Dean, William Frishe Sr., 01-08-899, in Carlyle, Illinois, to Charles Watts Dean, who worked as a dentist, and Elizabeth Frishe Dean, who was of German descent. William Dean had two siblings, a brother named David and a sister named Elizabeth. Dean states in his biography his interest in the military began at a very young age, upon seeing the United States Military Academy cadets in the 1904 Saint Louis Exposition performing military drill. In his childhood, Dean was interested in physical fitness, and began weightlifting and running, activities he would continue throughout much of his life. His first jobs included selling magazines for spending money. Growing up in Carlyle, Dean was the town’s main paperboy for The Saturday Evening Post. After graduating from high school, Dean applied to the US Military Academy , but was rejected. He then tried to enlist in the United States Army during World War I, but he was too young to do so without his parents’ permission, and his mother refused. Dean instead attended University of California at Berkeley studying pre-law. During this time, he also took a variety of side jobs, including a stevedore at the San Francisco docks, a motorman, and briefly as a patrolman for the Berkeley Police Department, where he worked under police chief August Vollmer . Vollmer was a leading figure in the development of the field of criminal justice in the United States in the early 20th century. He was also the first police chief of Berkeley, California and died age 79, on 04-11-1955. Dean originally sought to attain a Doctor of Law degree but only completed a Bachelor of Arts degree from Berkley in 1922 before joining the Army. Dean, who had been a member of Berkley’s ROTC, was commissioned as a second lieutenant in the California Army National Guard in 1921, before being given an active duty commission in the infantry on 13-10-1923. His first assignment was to the US 38th Infantry Regiment , 3rd Infantry Division, “Marne Division” at Fort Douglas, Utah. Dean was promoted to captain in 1936, and major in 1940. Upon this promotion, Dean was assigned to Washington D.C. on the United States Department of War on the General Staff, first as a junior member, then as assistant secretary, then as executive officer in the Requirement Division of the Ground Forces Headquarters, a department concerned with the acquisition of new weapons and electronics, and training literature. Following the United States’ entry into World War II, Dean was promoted to the temporary ranks of lieutenant colonel in 1941, and colonel in 1942. He was promoted to Brigadier General later that year and made head of the Requirements Division in 1943. He held this office only briefly, before being assigned as assistant commander of the US 44th Infantry Division , under Major General James I. Muir in late 1943. Earlier commander of the 44th was General William Beiderlinden. The division was to sail for the European Theater and Dean went with them despite being injured shortly before departure in a flamethrower accident which claimed the lives of two other soldiers. Dean was promoted to Major General in late 1943. The 44th Infantry Division landed in France via Omaha Beach on 15-09-19944. It trained for a month before entering combat on 18-10-1944, when it relieved the US 79th Infantry Division in the vicinity of Foret de Parroy, east of Luneville, to take part in the Seventh United States Army drive to secure several passes in the Vosges Mountains. Former commander of the 79th was Anthony McAuliffe , the later famous defender of Bastogne. The division was hit by a heavy counterattack by forces of Nazi Germany on October 25–26. The attack was repulsed and the 44th remained in the sector for several weeks. On 13-11-1944, it attacked northeast, advancing through the Vosges Mountains east of Leintrey to Dossenheim, and capturing Avricourt, on November 17. The division then pushed on to liberate Strasbourg with the French 2nd Armored Division. Commander Philippe Leclere de Hautecloque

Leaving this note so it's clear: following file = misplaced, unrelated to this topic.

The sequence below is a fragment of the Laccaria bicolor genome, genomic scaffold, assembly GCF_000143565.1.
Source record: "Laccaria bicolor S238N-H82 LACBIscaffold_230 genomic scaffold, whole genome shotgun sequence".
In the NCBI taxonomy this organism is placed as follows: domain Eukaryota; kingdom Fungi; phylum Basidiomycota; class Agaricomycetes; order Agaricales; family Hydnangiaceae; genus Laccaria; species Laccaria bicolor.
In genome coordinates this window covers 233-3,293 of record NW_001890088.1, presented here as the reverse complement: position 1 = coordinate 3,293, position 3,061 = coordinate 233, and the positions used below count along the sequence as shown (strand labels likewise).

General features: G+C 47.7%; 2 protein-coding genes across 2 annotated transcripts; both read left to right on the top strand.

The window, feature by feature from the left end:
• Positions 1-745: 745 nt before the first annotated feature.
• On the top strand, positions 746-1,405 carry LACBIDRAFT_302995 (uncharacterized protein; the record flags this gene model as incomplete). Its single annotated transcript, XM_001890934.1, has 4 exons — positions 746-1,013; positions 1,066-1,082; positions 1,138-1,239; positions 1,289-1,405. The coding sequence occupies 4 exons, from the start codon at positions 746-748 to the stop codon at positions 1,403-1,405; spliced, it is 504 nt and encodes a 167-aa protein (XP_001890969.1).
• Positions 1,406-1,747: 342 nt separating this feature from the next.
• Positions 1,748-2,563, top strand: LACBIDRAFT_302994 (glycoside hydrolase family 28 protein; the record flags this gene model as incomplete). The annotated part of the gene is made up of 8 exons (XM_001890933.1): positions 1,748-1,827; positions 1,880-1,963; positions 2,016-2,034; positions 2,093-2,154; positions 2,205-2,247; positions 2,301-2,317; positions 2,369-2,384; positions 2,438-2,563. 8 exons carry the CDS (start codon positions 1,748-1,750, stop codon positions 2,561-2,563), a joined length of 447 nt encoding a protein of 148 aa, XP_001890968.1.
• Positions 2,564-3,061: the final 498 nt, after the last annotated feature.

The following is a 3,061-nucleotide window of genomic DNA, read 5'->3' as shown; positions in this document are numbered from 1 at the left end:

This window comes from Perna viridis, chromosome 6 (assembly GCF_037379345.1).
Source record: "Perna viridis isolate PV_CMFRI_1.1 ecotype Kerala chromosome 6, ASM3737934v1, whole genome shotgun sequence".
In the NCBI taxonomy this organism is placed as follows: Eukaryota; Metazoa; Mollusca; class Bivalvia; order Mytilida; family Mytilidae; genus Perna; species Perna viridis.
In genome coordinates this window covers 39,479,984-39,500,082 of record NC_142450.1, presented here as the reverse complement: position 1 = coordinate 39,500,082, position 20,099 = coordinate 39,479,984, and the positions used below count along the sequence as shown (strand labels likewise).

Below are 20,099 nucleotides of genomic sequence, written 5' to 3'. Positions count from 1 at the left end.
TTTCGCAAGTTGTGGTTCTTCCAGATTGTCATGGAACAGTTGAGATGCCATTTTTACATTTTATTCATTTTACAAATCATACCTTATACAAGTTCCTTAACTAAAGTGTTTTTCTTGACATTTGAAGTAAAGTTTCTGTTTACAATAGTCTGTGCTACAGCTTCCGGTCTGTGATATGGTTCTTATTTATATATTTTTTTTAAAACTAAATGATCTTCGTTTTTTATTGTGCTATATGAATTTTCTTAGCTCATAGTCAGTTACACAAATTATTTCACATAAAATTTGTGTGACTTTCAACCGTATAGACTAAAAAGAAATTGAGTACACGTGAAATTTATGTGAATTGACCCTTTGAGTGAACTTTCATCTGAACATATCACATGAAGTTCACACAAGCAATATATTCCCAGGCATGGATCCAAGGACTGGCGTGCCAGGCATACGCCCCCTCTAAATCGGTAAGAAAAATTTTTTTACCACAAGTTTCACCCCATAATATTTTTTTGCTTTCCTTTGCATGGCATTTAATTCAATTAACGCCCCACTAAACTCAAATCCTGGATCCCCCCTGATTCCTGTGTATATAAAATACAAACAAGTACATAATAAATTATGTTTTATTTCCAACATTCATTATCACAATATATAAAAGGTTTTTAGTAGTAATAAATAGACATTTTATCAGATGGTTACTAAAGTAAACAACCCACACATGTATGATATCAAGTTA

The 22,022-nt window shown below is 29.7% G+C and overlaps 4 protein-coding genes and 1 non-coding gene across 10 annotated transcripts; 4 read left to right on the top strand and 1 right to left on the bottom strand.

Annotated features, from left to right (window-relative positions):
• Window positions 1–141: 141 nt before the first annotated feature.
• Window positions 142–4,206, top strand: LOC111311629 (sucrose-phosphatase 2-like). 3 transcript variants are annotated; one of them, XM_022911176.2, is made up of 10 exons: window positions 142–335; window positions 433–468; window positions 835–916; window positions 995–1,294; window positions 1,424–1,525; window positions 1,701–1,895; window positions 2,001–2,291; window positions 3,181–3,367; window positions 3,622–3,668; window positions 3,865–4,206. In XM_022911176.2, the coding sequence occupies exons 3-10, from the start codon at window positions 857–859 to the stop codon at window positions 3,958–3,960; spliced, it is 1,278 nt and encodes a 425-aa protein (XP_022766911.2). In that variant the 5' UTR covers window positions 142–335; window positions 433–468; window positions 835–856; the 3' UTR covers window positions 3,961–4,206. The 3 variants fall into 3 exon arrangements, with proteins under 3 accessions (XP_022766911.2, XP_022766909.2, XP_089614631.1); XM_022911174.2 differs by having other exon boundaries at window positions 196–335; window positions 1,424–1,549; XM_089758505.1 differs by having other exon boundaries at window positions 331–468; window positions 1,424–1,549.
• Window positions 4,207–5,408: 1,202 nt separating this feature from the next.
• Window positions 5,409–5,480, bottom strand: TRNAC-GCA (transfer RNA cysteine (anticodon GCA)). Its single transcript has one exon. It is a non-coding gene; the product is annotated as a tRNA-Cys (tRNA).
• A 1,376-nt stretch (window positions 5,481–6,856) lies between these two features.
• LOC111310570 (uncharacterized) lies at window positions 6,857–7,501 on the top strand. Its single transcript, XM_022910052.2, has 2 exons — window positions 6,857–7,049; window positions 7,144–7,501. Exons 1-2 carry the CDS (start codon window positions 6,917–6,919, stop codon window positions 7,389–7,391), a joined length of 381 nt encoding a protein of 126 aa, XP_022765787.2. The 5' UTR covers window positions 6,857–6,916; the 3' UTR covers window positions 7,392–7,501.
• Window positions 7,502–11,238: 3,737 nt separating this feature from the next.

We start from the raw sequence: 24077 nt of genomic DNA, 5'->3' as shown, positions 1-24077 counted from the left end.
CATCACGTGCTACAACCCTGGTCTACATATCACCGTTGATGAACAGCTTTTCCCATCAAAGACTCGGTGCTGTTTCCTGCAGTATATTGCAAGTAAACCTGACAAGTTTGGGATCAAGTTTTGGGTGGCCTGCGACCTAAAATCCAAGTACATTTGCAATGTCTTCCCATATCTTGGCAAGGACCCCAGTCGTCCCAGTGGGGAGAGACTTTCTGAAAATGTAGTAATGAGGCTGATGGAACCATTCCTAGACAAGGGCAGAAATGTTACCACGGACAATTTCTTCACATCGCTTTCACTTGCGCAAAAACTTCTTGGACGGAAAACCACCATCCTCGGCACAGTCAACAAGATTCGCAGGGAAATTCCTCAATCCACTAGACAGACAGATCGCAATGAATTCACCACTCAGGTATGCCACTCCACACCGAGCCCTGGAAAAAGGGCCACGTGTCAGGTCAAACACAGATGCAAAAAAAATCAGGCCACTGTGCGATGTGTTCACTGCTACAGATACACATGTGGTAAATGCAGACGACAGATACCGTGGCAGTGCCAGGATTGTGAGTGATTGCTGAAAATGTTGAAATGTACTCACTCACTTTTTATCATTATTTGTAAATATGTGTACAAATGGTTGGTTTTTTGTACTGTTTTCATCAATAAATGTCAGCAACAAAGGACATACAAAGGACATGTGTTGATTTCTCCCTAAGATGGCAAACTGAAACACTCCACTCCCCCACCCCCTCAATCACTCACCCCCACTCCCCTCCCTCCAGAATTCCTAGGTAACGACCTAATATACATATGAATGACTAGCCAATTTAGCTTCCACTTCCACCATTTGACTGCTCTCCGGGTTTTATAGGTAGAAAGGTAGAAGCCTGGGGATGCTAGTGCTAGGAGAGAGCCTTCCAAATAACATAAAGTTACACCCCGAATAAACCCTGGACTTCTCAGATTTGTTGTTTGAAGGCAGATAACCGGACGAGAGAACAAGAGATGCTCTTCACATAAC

. After regrouping, the 44th Infantry Division returned to the attack, taking Ratzwiller and entering the Ensemble de Bitche along the Maginot Line. The US 44th Infantry Division troops fighting at Mannheim in 1945. When division commander Major General Robert Lily Spragins was injured and relieved of command in December 1944, Spragins died age 55, on 26-12-1964. Dean was promoted to command the division. That month, the division was caught up in the German Army offensive in the Alsace, known as Operation Nordwind. Fort Simserhof was captured by the Germans on December 19 and the 44th Infantry Division was forced to retreat to defensive positions east of Sarreguemines. On December 21–23, the 44th threw back three attempts by the Germans to cross the Blies River. An aggressive defense of the Sarreguemines area was continued throughout February and most of March 1945. The division moved across the Rhine River at Worms, Germany on March 26, in the wake of the 3rd Infantry Division. The 44th relieved the 3rd on March 26–27 and crossed the Neckar River to attack and capture Mannheim, Germany on March 28–29. Shifting to the west bank of the Main River, the division crossed that river at Grosse Auheim in early April, and engaged in a three-week period of training. Returning to the lines, the division resumed its attack on April 18 in conjunction with the US 10th Armored Division. the 44th took Ehingen on April 23, crossed the Danube River. It then attacked southeast into Austria, taking Füssen, Berg, and Wertach as part of a drive to Imst. Pursuing the disintegrating German forces through Fern Pass and into Inn Valley, the 44th was in Imst by May 4. The city of Landeck surrendered on May 5. The 19th German Army under General der Panzertruppe, Erich Brandenburger had surrendered at Innsbruck the same day, and the division was involved in processing German prisoners until V-E Day on May 8. Brandenburg died age 62, on 21-06-1955, in Bonn.Dean’s troops took 30.000 prisoners of war in the surrender of the German army. Dean was awarded the Distinguished Service Cross, the Legion of Merit, and the Army Distinguished Service Medal for his leadership of the division during the war. After a short period of occupation duty, the 44th Infantry Division returned to the United States in July 1945 where it began training for deployment to the Pacific Theater. As part of Operation Coronet it was intended that Dean would lead the division during the planned invasion of Honshū, but the war came to an end before this took place and the operation was subsequently cancelled. Dean then oversaw the draw down of the division until he was relieved of command on 01-11-1945. The 44th Infantry Division was disbanded by the end of that month. Dean met Mildred Dern of Salt Lake City, Utah when one of Dern’s friends was injured in a fall from one of Dean’s polo ponies during his 1923–1926 tour at Fort Douglas. The two were married in 1926. The couple had two children, Majorie June Dean, born in 1927 and William Dean, Jr., born 1929. June married Robert Williams, a US Army Captain, while William Jr. attended West Point Academy in 1950. Dean maintained an athletic lifestyle for much of his life, picking up weightlifting and running when he was young, coaching basketball and, in his later years, he played tennis. He maintained a steady athletic regimen for the majority of his life, even insisting upon it during his imprisonment. In his later life, Dean maintained a self-deprecating outlook on his actions in Korea, and maintained he did not feel he deserved the Medal of Honor . Of his time in Korea, Dean later said, “I wouldn’t have awarded myself a wooden star for what I did as a commander.” In his autobiography, he opted instead to highlight the command decisions he regretted making and contend, “There were heroes in Korea, but I was not one of them.” In 1951, Congress voted to award Dean the Medal of Honor for his actions during the defense of Taejon. The Medal was presented by US President, Harry Ship Truman on 16-02-1951 to Dean’s wife, son William Dean Jr. and daughter Marjorie June Dean. Dean himself was still reported missing in action in Korea and thought to be dead. During the confused retreat from that city, Dean was separated from his soldiers and badly injured, and was eventually captured by the North Koreans. He remained in North Korean custody near P’yongyang for the remainder of the war.
Death and burial ground of Dean, William Frishe Sr.
After the end of the conflict, Dean returned to the United States to a hero’s welcome. He retired from the Army soon after and lived a quiet life until his death, age 82, on 24-08-1981 and is buried San Francisco National Cemetery.